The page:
Xin Nian Kuai Le!

Xin Nian Kuai Le!
Happy Year of the Dragon :-)

Today marks the beginning of another 12 year zodiacal cycle, and being a dragon myself I can only hope for the best. This year it's a black dragon, or a water dragon, and it also marks the end of the cycle of wood and the beginning of a cycle of fire. The dragon is a mythical creature of remarkable size. So big that you can't see both of its head and tail at the same time! So it always has something new to show you when you least expect it. Dragon, unlike the Western evil fire-spitting monsters are believed to brings good fortune in Chinese culture. From all that I gathered means that it's a year of unpredictable things, surprising turns of events that could change for either better or worse - according to all the sources that like to predict things... How convenient for them!

On a more on-topic for this blog notion: my spontaneous search today for a dragon-related plants (preferably aromatic) did not yield anything of interest besides what I already knew about... There is the obvious - 9 bend dragon red tea (probably not the only dragon-inspired tea in China though!) which I've tasted and reported about earlier. But I'm speaking of dragon's blood (the resin of the plant pictured above), which is blood-red, and is used in incense more than in perfumery. I've used in in my Clarimonde perfume. It is associated with the planet of Mars, and is burnt in magical rituals to return a lost love. It has a scent not unlike frankincense when burnt on hot charcoal.

The other dragon-related aromatic plant is tarragon - aka estragon - which means "little dragon". It has a sweet, balsamic, anise-like scent because of the methyl chavicol content (it might remind you of exotic or Thai basil as well), but brighter and greener than aniseed or fennel, and the absolute is out of this world lovely, with buttery, lactonic aspects that are rare to find in plant extracts. I've used it in my Vetiver Racinettes and Black Licorice. And of course - the culinary uses of tarragon are quite delightful - I use it in fennel & orange tea sandwiches, in salad dressings and on fish.

Since I've been so absorbed in my botanical research of aphrodisiacs I think writing about these two in more depth will take place later. But I hope you found this very little bit inspiring and that the year will bring you only happy surprises!

The Licorice Side of Herbs

bees love anise hyssop, originally uploaded by Pocket Farmer.

About a week into the game, and my violet-lavender perfume has developed beautifully, softening and at the same time becoming more extremely sweet and powdery. The vanilla I've used in this particular fragrance is a rare find - a food-grade vanilla absolute extracted with
sugar-cane alcohol as a solvent, making it sweet and rum-y. It's as if the iris and the violet have become more creamy and

The other experiment I've blended August 11th, inspired by the ice cream of the day before, still requires more maturation before I can judge it further. So far all I can say is that I'm really enjoying this odd aspect of licorice-y herbs, a side-track of my attempt to marry lavender and basil together. I've used a methyl-chavicol type basil, which is heavier and spicier, with that licorice aftertaste to it. And than of course tarragon oil to accentuate that and tarragon absolute for the base. I have initially intended to use cocoa absolute at the base as well (as you may recall, it was the basil-chocolate ice cream that is to blame). However, I am finding myself using chocolate in too many situations so I'm going to try to stay away from it at least in one of my developments for the lavender-basil theme. I may need to add more tarragon to the August 11th formula to contribute to the overall underlining herbal sweetness and accentuate the licorice aspect of basil a bit further; and than start another one that would have chocolate at the base, just so I have a point of reference (and don't feel like I'm missing out on anything).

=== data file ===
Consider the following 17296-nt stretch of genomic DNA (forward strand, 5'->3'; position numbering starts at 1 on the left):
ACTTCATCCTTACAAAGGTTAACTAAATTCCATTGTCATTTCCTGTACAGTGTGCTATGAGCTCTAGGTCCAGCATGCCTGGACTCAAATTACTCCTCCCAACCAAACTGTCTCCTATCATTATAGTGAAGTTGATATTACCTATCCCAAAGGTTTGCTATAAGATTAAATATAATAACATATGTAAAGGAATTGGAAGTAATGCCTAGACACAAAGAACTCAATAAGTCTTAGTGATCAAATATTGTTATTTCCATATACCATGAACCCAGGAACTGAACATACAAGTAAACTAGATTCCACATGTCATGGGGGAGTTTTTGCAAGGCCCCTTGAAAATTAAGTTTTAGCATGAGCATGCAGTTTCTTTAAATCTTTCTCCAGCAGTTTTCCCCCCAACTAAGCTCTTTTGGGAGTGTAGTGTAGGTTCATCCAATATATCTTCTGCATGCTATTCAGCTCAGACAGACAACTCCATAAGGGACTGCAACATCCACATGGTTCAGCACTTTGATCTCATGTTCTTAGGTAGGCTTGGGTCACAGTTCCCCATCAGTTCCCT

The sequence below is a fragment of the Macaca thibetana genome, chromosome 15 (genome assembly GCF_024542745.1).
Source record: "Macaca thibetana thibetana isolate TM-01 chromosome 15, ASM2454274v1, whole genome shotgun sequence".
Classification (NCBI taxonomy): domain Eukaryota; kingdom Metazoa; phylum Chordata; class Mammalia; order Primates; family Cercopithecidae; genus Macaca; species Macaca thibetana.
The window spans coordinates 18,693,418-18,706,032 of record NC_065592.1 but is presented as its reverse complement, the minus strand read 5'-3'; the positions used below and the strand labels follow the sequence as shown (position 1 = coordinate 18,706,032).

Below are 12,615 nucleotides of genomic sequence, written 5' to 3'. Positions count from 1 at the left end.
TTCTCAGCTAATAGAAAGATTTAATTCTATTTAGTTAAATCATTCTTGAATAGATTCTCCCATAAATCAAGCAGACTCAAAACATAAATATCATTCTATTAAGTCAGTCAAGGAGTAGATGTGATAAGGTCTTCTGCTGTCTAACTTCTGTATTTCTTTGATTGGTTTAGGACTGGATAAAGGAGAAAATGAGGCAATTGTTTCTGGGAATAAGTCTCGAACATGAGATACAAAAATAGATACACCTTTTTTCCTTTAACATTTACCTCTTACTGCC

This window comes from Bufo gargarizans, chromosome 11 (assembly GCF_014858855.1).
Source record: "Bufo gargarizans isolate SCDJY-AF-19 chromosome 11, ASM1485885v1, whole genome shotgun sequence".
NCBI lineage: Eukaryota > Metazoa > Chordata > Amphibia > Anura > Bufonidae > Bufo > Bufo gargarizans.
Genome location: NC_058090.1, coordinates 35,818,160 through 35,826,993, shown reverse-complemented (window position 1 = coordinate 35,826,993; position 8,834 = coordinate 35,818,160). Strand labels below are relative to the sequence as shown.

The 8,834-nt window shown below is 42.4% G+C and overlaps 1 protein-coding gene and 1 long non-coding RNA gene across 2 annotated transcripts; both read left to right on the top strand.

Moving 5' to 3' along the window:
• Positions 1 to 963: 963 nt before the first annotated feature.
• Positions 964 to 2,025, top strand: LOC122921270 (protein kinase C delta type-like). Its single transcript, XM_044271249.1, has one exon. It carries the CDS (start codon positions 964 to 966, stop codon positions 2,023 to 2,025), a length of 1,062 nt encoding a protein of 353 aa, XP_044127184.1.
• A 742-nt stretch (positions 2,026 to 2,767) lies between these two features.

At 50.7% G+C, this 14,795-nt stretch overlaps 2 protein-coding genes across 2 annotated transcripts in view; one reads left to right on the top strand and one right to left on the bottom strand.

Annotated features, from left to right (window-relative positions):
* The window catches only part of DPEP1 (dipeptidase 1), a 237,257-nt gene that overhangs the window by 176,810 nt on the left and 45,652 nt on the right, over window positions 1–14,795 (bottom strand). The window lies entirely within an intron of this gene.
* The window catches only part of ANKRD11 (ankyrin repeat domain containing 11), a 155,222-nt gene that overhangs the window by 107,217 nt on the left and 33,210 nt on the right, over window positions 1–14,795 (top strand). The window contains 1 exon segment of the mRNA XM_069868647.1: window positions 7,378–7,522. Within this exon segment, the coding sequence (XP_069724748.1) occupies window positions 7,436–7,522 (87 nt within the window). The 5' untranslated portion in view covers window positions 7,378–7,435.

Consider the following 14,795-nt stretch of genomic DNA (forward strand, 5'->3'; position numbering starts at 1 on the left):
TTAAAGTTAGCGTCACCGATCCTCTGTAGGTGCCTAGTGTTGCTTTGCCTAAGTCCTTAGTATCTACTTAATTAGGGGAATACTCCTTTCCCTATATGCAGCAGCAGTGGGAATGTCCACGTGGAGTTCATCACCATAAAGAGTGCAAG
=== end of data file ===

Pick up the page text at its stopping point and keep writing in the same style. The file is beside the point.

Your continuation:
And last but not least - this weekend I have promised myself (and a few other people) to make basil-flavoured chocolate truffles. Cross your fingers for me, I really want this to turn out smashing!

Vetiver Rouge

Root Beer, originally uploaded by Just Peachy!.

My recent vetiver experiments concluded with a fourth liquid (alcohol based) perfume, which I temporarily named Vetiver Rouge. From all of my vetivers, this is the most complex and ambitious in a sense. I was trying to create a more rounded, multifaceted fragrance. Still, vetiver is the theme. But to the vetiver I added a note which I have never seen together before: the elusive, distinctive, intensely licorice-sweet yet somewhat green - Tarragon Absolute. I used again a few types of vetiver, but the most tenacious of them, the Ruh Khus and the Ruh with Attar Mitti (baked earth) dominate with their copper undertones (origininated at the traditional Indian still, which is made of copper).

This brew of myriad little sweet rootlets, a rooty beverage, reminiscent of the “Sous” (licorice roots iced tea) that the Arab merchants used to carry in tapped copper kettles on their backs alongside the sour & salty Tamarhind and (the less exciting) lemonade.

Of all my vetiver scent, this is the one I am most excited about. We’ll see where this will lead me…

* If you wish to try Vetiver Rouge, or the previous three vetiver (Vetiver Blanc, Vetiver Noir and Wilde Vetyver) samples can be obtained via email. The price is the same for all my other samples ($5.99 plus shipping). If you order all four, you will also get a free sample of the solid vetiver perfume (to be announced here tomorrow).

Back to the top